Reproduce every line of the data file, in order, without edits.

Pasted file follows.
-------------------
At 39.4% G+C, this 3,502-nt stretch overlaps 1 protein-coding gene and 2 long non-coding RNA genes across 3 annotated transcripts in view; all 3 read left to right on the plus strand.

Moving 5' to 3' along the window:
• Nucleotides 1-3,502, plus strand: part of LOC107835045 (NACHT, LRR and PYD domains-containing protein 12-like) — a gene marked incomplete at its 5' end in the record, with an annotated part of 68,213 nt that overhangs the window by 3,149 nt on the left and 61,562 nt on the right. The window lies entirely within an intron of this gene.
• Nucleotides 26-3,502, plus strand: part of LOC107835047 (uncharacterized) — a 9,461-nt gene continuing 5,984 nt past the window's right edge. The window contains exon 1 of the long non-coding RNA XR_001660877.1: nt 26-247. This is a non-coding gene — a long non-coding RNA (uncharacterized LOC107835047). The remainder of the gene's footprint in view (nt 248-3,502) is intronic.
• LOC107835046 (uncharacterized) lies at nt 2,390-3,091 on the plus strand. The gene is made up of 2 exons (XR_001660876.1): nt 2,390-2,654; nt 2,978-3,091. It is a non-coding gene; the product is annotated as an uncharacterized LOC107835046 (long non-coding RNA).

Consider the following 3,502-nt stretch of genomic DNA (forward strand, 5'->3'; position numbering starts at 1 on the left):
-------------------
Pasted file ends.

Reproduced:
At 39.4% G+C, this 3,502-nt stretch overlaps 1 protein-coding gene and 2 long non-coding RNA genes across 3 annotated transcripts in view; all 3 read left to right on the plus strand.

Moving 5' to 3' along the window:
• Nucleotides 1-3,502, plus strand: part of LOC107835045 (NACHT, LRR and PYD domains-containing protein 12-like) — a gene marked incomplete at its 5' end in the record, with an annotated part of 68,213 nt that overhangs the window by 3,149 nt on the left and 61,562 nt on the right. The window lies entirely within an intron of this gene.
• Nucleotides 26-3,502, plus strand: part of LOC107835047 (uncharacterized) — a 9,461-nt gene continuing 5,984 nt past the window's right edge. The window contains exon 1 of the long non-coding RNA XR_001660877.1: nt 26-247. This is a non-coding gene — a long non-coding RNA (uncharacterized LOC107835047). The remainder of the gene's footprint in view (nt 248-3,502) is intronic.
• LOC107835046 (uncharacterized) lies at nt 2,390-3,091 on the plus strand. The gene is made up of 2 exons (XR_001660876.1): nt 2,390-2,654; nt 2,978-3,091. It is a non-coding gene; the product is annotated as an uncharacterized LOC107835046 (long non-coding RNA).

Consider the following 3,502-nt stretch of genomic DNA (forward strand, 5'->3'; position numbering starts at 1 on the left):